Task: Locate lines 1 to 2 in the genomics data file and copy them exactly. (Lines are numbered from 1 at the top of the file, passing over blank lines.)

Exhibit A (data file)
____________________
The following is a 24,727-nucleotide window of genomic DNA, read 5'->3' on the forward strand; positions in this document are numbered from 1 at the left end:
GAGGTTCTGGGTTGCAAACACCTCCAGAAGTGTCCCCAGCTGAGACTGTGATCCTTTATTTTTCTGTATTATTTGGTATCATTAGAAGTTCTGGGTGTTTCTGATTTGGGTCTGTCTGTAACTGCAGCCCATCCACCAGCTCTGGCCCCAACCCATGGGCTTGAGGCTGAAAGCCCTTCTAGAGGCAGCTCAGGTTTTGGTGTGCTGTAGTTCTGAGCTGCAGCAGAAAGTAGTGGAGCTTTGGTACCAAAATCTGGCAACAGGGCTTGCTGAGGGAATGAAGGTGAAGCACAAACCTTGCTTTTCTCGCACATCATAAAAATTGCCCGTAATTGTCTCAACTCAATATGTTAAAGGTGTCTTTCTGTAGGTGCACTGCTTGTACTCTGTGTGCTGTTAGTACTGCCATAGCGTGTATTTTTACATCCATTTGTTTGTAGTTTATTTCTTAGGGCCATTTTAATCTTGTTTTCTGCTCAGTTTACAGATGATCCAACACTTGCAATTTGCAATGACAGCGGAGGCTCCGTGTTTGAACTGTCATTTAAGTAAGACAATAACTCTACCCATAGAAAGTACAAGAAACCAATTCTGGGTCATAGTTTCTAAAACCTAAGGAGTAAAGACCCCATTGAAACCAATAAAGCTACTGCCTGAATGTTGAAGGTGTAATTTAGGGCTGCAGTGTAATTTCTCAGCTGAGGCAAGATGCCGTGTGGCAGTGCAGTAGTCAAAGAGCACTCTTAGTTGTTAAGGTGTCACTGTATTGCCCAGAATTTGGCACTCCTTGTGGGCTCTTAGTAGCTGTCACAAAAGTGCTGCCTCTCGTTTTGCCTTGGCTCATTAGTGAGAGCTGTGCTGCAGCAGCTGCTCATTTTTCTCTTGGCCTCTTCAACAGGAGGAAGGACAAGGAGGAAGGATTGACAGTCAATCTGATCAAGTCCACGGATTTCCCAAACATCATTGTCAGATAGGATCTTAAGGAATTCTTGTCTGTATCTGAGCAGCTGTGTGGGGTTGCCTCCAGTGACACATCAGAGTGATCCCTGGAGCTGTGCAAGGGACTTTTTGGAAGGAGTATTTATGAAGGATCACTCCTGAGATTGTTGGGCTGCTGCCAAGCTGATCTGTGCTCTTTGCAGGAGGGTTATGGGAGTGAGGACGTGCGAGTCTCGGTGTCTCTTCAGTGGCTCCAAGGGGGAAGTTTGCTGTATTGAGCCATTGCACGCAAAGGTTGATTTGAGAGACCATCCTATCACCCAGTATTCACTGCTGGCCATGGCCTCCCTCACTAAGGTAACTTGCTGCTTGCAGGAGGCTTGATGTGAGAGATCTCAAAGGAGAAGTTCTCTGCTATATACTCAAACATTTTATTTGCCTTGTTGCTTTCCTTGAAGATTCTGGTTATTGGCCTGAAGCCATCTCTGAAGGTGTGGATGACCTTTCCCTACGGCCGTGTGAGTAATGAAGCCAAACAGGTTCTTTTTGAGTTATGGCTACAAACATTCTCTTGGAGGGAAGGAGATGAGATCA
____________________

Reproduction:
The following is a 24,727-nucleotide window of genomic DNA, read 5'->3' on the forward strand; positions in this document are numbered from 1 at the left end:
GAGGTTCTGGGTTGCAAACACCTCCAGAAGTGTCCCCAGCTGAGACTGTGATCCTTTATTTTTCTGTATTATTTGGTATCATTAGAAGTTCTGGGTGTTTCTGATTTGGGTCTGTCTGTAACTGCAGCCCATCCACCAGCTCTGGCCCCAACCCATGGGCTTGAGGCTGAAAGCCCTTCTAGAGGCAGCTCAGGTTTTGGTGTGCTGTAGTTCTGAGCTGCAGCAGAAAGTAGTGGAGCTTTGGTACCAAAATCTGGCAACAGGGCTTGCTGAGGGAATGAAGGTGAAGCACAAACCTTGCTTTTCTCGCACATCATAAAAATTGCCCGTAATTGTCTCAACTCAATATGTTAAAGGTGTCTTTCTGTAGGTGCACTGCTTGTACTCTGTGTGCTGTTAGTACTGCCATAGCGTGTATTTTTACATCCATTTGTTTGTAGTTTATTTCTTAGGGCCATTTTAATCTTGTTTTCTGCTCAGTTTACAGATGATCCAACACTTGCAATTTGCAATGACAGCGGAGGCTCCGTGTTTGAACTGTCATTTAAGTAAGACAATAACTCTACCCATAGAAAGTACAAGAAACCAATTCTGGGTCATAGTTTCTAAAACCTAAGGAGTAAAGACCCCATTGAAACCAATAAAGCTACTGCCTGAATGTTGAAGGTGTAATTTAGGGCTGCAGTGTAATTTCTCAGCTGAGGCAAGATGCCGTGTGGCAGTGCAGTAGTCAAAGAGCACTCTTAGTTGTTAAGGTGTCACTGTATTGCCCAGAATTTGGCACTCCTTGTGGGCTCTTAGTAGCTGTCACAAAAGTGCTGCCTCTCGTTTTGCCTTGGCTCATTAGTGAGAGCTGTGCTGCAGCAGCTGCTCATTTTTCTCTTGGCCTCTTCAACAGGAGGAAGGACAAGGAGGAAGGATTGACAGTCAATCTGATCAAGTCCACGGATTTCCCAAACATCATTGTCAGATAGGATCTTAAGGAATTCTTGTCTGTATCTGAGCAGCTGTGTGGGGTTGCCTCCAGTGACACATCAGAGTGATCCCTGGAGCTGTGCAAGGGACTTTTTGGAAGGAGTATTTATGAAGGATCACTCCTGAGATTGTTGGGCTGCTGCCAAGCTGATCTGTGCTCTTTGCAGGAGGGTTATGGGAGTGAGGACGTGCGAGTCTCGGTGTCTCTTCAGTGGCTCCAAGGGGGAAGTTTGCTGTATTGAGCCATTGCACGCAAAGGTTGATTTGAGAGACCATCCTATCACCCAGTATTCACTGCTGGCCATGGCCTCCCTCACTAAGGTAACTTGCTGCTTGCAGGAGGCTTGATGTGAGAGATCTCAAAGGAGAAGTTCTCTGCTATATACTCAAACATTTTATTTGCCTTGTTGCTTTCCTTGAAGATTCTGGTTATTGGCCTGAAGCCATCTCTGAAGGTGTGGATGACCTTTCCCTACGGCCGTGTGAGTAATGAAGCCAAACAGGTTCTTTTTGAGTTATGGCTACAAACATTCTCTTGGAGGGAAGGAGATGAGATCA